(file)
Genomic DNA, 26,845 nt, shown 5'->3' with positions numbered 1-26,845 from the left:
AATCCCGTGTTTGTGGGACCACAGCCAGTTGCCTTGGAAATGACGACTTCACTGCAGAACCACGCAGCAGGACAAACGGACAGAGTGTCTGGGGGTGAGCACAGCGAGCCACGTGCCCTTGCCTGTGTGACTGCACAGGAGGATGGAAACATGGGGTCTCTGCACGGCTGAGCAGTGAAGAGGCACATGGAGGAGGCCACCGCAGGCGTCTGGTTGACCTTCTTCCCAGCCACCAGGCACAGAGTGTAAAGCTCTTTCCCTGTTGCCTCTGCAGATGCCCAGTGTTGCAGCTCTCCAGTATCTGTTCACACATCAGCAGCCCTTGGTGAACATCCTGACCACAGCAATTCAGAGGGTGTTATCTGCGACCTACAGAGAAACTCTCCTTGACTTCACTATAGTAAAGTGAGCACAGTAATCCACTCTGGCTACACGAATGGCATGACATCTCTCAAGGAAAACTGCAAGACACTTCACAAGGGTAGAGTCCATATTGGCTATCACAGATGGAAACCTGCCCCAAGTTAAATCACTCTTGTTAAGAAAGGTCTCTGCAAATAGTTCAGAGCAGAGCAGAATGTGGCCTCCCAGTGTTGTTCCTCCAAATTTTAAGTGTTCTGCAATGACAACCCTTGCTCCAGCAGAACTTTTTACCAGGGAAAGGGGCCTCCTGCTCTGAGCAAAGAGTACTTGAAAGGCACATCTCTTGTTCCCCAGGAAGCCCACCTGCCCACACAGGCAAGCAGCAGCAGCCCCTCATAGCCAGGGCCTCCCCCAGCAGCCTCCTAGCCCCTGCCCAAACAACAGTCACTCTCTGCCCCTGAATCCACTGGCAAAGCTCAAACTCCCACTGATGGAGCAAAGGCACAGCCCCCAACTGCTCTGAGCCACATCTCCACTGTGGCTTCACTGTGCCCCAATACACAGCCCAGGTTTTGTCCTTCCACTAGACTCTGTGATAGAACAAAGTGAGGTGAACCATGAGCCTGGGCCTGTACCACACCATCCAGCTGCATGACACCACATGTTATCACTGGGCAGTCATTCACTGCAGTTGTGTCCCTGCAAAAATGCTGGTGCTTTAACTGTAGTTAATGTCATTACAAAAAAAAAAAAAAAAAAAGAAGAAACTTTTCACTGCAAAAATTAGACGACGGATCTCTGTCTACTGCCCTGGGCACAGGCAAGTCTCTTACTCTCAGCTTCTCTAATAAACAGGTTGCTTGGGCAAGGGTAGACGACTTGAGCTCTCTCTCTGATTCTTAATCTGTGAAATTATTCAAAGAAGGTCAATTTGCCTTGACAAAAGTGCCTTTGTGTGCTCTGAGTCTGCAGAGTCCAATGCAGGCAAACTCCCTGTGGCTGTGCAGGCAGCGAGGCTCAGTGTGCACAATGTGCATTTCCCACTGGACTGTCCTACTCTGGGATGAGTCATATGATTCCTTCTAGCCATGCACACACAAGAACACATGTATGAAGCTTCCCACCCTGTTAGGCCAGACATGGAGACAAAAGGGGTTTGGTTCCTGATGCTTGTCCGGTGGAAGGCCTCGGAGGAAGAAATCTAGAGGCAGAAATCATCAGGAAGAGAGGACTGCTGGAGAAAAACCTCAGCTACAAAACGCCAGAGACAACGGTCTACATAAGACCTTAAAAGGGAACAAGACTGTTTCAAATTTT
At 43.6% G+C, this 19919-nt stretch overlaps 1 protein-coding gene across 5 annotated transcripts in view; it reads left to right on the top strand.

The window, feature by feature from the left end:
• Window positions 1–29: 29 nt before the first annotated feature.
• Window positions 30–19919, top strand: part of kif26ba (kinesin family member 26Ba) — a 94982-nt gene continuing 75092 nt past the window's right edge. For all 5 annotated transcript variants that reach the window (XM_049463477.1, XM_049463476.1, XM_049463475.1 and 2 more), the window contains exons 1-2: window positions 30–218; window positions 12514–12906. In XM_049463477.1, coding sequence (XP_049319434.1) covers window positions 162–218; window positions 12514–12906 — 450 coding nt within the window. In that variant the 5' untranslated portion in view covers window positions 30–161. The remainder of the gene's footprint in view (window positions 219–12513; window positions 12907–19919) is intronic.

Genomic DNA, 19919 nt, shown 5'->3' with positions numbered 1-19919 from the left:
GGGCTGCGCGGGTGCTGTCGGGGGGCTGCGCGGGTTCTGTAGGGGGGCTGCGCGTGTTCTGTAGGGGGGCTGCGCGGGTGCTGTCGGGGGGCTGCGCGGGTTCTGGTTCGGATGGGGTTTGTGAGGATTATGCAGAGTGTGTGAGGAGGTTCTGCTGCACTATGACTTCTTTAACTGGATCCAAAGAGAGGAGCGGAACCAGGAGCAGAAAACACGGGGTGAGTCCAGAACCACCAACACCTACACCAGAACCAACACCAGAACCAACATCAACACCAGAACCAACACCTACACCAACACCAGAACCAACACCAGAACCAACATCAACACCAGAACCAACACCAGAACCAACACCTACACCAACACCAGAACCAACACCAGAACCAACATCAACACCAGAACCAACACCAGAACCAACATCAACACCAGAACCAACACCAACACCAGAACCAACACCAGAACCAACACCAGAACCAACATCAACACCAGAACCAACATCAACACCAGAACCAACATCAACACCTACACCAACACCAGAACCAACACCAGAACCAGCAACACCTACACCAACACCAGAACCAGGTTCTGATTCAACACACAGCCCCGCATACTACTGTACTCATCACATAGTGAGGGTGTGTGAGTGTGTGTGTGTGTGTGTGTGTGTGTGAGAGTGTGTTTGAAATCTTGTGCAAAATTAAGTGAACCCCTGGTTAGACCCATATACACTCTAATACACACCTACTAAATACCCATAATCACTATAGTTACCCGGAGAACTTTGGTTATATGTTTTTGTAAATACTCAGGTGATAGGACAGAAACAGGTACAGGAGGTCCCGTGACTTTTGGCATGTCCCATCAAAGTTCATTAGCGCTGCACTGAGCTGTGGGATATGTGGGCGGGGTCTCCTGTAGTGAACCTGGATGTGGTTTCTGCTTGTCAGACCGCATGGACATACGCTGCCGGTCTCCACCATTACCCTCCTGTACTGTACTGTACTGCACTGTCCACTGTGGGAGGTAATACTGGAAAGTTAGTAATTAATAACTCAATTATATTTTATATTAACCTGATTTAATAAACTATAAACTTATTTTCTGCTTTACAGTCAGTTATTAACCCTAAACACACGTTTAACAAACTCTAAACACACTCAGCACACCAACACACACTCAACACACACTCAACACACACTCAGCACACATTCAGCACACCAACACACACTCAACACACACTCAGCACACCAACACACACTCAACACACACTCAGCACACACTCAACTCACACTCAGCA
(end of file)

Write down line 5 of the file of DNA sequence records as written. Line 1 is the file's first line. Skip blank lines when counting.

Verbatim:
• Window positions 1–29: 29 nt before the first annotated feature.